Model B Power Jet Tube

Model A Ford Garage

Removal & Installation Instructions

The pic above shows the brand new replacement power tube I reproduce from stainless steel tubing. It is the correct OD and length per the original Ford detail drawing researched at the Benson Ford Research Center.

I sell the power jet tubes on eBay as well as direct with payment through PayPal. They are not available through any catalogs or other outlets. Please contact me for more information or to order.

Contrary to conventional wisdom, this tube is not a standard size, and is not available from hobby stores, old ball point pen cartridges, etc. This is a special size tube and is reproduced to-print with the exception that is made from stainless steel whereas the original was brass. The stainless will not corrode, and is also stronger than the original fragile brass tube.

The pic above shows the installed tube which is 2-1/16 inches long. When the tube is pressed into the casting there should be 1-1/2 inches of tube beyond the gasket surface (1-9/16 max). The fit of the tube is a minor press fit into the casting. It is not a slip fit.

Tube Removal

You win a few and you lose a few! The early carb core on the left had every single tube in it broken off! The late carb core on the right was like NOS inside, in spite of it's grubby exterior appearance.

If the power jet tube is already broken off at the base like the carb on the left, one method to remove it is to drill it out with a number #43 drill, and then tap it with a 4-40 tap. Do not drill beyond the length of the tube remnant! Thread in a steel 4-40 screw and use that to get a handle on the tube remnant to pull out.

Do not use the tap as a puller or your next dilemma will be trying to remove a broken tap from the hole! Drilling the tube progressively larger may also work, though you must not go through the brass. Do not use a drill diameter larger than about a number #38.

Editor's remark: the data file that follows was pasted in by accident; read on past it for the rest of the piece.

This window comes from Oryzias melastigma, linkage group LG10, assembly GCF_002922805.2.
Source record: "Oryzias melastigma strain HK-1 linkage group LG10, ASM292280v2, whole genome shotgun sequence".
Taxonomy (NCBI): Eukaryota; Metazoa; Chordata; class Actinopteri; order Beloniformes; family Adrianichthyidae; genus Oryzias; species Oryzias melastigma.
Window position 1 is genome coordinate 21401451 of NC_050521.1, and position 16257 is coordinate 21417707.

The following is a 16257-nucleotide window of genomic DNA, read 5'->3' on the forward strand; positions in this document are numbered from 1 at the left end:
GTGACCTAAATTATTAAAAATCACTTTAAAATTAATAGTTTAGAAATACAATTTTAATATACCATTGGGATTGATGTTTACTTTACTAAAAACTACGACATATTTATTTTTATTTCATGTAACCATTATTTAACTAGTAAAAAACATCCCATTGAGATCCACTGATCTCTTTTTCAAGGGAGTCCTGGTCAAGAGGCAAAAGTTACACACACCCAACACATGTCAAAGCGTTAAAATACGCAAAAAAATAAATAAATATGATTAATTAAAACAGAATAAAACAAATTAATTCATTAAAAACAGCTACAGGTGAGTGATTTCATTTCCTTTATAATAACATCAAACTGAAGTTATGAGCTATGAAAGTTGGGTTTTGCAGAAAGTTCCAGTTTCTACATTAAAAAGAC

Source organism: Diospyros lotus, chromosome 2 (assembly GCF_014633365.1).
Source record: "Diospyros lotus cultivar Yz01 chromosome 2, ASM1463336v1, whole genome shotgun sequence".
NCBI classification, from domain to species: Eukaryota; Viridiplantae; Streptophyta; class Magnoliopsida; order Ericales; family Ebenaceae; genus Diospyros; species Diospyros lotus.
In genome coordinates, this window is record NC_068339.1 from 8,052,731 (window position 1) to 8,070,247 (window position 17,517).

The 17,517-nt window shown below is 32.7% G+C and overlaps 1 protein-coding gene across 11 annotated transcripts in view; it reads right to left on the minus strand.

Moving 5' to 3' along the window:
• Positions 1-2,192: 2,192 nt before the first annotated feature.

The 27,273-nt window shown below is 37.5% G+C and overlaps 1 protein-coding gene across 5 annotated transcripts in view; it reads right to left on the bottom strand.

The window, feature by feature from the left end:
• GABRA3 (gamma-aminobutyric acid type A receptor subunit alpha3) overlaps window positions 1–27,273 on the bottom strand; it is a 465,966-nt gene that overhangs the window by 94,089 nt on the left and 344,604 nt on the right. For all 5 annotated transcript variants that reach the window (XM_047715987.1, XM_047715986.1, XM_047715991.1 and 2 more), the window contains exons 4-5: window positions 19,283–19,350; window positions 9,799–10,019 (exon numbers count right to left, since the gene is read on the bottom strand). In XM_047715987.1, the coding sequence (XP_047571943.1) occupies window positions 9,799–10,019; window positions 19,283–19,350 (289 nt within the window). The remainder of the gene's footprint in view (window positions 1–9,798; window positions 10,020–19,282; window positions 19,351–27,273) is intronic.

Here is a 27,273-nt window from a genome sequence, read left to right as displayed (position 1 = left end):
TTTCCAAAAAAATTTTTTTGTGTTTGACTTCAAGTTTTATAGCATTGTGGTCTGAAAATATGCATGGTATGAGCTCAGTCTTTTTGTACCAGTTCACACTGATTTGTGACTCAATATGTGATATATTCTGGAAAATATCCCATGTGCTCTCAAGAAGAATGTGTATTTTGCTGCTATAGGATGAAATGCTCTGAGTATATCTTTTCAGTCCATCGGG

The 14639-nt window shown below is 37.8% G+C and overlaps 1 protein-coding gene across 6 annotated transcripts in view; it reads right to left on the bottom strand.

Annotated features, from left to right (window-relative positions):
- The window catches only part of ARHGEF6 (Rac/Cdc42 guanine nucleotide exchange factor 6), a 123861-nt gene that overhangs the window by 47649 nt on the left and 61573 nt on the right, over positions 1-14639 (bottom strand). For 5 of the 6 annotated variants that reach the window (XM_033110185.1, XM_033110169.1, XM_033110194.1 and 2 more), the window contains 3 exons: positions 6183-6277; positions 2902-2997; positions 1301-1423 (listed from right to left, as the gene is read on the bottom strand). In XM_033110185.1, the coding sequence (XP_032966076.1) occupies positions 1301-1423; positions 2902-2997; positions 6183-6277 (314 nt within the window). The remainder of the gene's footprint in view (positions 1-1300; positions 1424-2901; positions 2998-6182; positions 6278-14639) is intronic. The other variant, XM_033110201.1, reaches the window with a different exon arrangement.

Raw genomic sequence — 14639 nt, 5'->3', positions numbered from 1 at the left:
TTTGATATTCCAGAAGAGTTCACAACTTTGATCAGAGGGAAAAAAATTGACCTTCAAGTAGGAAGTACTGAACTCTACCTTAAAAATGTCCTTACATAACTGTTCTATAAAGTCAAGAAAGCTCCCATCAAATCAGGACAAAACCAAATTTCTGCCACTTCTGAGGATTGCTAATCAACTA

If the tube is not broken, you can use a pop rivet tool with a 1/8 inch nose to pull the old tube out of the casting. The tube is smaller than 1/8 inch OD, but I have found that the pop rivet tool collet can still work.

Another method if you need to remove the old tube or a portion of it, is to insert a number #45 drill blank into the tube and then clamp onto the tube with a pair of vice-grips and carefully pull the tube straight out.

You can also use the slide hammer attachments which attach to vice grips. Do not rock the tube back and forth or you will break it off at the base in the casting.

When the old tube is pulled out for replacement, it is important to also make sure that the air bleed (vent) hole in the casting at the top of the tube is not obstructed. If the vent hole is plugged, the gas well will be air-locked, and the power tube will not be able to function properly.

A #60 number drill bit is the air bleed hole size, as shown above with a drill blank inserted in the vent hole.

Tube Installation

The method I use is to grip the tube in a collet with exactly 9/16 inch of tube length protruding beyond the collet face (2-1/16 minus 1-1/2 equals 9/16 inches). I then use an arbor press to press the casting onto the tube in the collet holder. When the collet contacts the gasket surface, the tube is at the proper position.

This is the collet holder and an R8 collet for gripping the tube during installation into the casting. When pressing the tube into the casting, it is important to support the tube against buckling or collapse, and also to press exactly perpendicular to the casting.

Another method is to take a block of aluminum, steel, hardwood, or even a long bolt and drill a deep number #33 drill diameter hole through the length of it. Then cross-drill a larger hole through the first, so that you can insert a stop pin across the number #33 hole.

Position the stop pin hole so that 9/16 inch of tube extends beyond the supporting structure. This will now support the tube against buckling and provide a tool for pressing the tube into the casting, as well as controlling the correct press-in fit dimension to the casting.

More related information on Ford Garage:

  1. For more Model A & B related information, use the Site Search box at the top or bottom of this page.
  2. Model A & B Zenith Carburetor Jet Sizes & Flow Rates
  3. Model B & 46 Zenith Carburetor Parts Catalog Illustrations
  4. Model B & 46 Zenith Carburetor Assembly Drawings
  5. Model B & 46 Zenith Carburetor Float Details
  6. Model B & 46 Zenith Float Valve Orifice Details
  7. Model B & 46 Zenith Carburetor Power Jet Circuit
  8. Model B & 46 Zenith Carburetor Power Jet Tube
  9. Model B & 46 Zenith Carburetor Catalog Data
  10. Model B & 46 NOS Zenith Carburetor
  11. Model B & 46 Zenith Carburetor Upper Casting Variations

February 2004